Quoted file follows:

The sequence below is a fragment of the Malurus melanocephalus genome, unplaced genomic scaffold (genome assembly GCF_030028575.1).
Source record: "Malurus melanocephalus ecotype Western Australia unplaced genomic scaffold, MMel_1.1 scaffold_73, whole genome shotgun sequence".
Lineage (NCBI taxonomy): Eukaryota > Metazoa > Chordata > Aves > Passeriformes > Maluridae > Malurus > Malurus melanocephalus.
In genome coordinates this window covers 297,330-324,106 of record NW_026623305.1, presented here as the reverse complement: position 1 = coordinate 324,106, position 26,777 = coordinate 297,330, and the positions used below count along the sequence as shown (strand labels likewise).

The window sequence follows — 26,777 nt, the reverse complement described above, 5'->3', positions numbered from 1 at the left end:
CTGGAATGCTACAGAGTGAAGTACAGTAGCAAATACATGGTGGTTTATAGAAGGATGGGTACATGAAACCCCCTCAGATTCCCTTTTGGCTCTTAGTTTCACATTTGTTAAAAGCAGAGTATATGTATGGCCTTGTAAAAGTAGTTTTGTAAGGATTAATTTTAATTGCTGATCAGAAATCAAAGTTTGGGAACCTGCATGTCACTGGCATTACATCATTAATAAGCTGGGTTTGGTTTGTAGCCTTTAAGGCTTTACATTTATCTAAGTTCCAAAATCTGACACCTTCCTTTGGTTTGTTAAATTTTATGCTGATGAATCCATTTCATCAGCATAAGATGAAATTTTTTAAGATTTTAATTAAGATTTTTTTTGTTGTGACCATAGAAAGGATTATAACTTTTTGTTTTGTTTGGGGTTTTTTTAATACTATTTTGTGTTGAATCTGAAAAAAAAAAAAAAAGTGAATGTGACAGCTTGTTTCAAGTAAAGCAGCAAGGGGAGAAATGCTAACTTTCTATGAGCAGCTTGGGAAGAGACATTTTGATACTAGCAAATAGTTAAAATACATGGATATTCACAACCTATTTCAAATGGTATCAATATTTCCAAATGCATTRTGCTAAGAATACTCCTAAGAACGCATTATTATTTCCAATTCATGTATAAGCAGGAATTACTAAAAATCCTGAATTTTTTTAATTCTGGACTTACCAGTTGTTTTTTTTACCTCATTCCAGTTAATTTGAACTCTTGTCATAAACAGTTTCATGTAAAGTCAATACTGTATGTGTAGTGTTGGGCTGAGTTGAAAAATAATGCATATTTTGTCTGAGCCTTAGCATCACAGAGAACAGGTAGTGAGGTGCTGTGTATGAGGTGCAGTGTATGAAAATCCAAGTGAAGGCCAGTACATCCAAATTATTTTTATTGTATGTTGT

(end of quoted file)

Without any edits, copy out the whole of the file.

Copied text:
The sequence below is a fragment of the Malurus melanocephalus genome, unplaced genomic scaffold (genome assembly GCF_030028575.1).
Source record: "Malurus melanocephalus ecotype Western Australia unplaced genomic scaffold, MMel_1.1 scaffold_73, whole genome shotgun sequence".
Lineage (NCBI taxonomy): Eukaryota > Metazoa > Chordata > Aves > Passeriformes > Maluridae > Malurus > Malurus melanocephalus.
In genome coordinates this window covers 297,330-324,106 of record NW_026623305.1, presented here as the reverse complement: position 1 = coordinate 324,106, position 26,777 = coordinate 297,330, and the positions used below count along the sequence as shown (strand labels likewise).

The window sequence follows — 26,777 nt, the reverse complement described above, 5'->3', positions numbered from 1 at the left end:
CTGGAATGCTACAGAGTGAAGTACAGTAGCAAATACATGGTGGTTTATAGAAGGATGGGTACATGAAACCCCCTCAGATTCCCTTTTGGCTCTTAGTTTCACATTTGTTAAAAGCAGAGTATATGTATGGCCTTGTAAAAGTAGTTTTGTAAGGATTAATTTTAATTGCTGATCAGAAATCAAAGTTTGGGAACCTGCATGTCACTGGCATTACATCATTAATAAGCTGGGTTTGGTTTGTAGCCTTTAAGGCTTTACATTTATCTAAGTTCCAAAATCTGACACCTTCCTTTGGTTTGTTAAATTTTATGCTGATGAATCCATTTCATCAGCATAAGATGAAATTTTTTAAGATTTTAATTAAGATTTTTTTTGTTGTGACCATAGAAAGGATTATAACTTTTTGTTTTGTTTGGGGTTTTTTTAATACTATTTTGTGTTGAATCTGAAAAAAAAAAAAAAAGTGAATGTGACAGCTTGTTTCAAGTAAAGCAGCAAGGGGAGAAATGCTAACTTTCTATGAGCAGCTTGGGAAGAGACATTTTGATACTAGCAAATAGTTAAAATACATGGATATTCACAACCTATTTCAAATGGTATCAATATTTCCAAATGCATTRTGCTAAGAATACTCCTAAGAACGCATTATTATTTCCAATTCATGTATAAGCAGGAATTACTAAAAATCCTGAATTTTTTTAATTCTGGACTTACCAGTTGTTTTTTTTACCTCATTCCAGTTAATTTGAACTCTTGTCATAAACAGTTTCATGTAAAGTCAATACTGTATGTGTAGTGTTGGGCTGAGTTGAAAAATAATGCATATTTTGTCTGAGCCTTAGCATCACAGAGAACAGGTAGTGAGGTGCTGTGTATGAGGTGCAGTGTATGAAAATCCAAGTGAAGGCCAGTACATCCAAATTATTTTTATTGTATGTTGT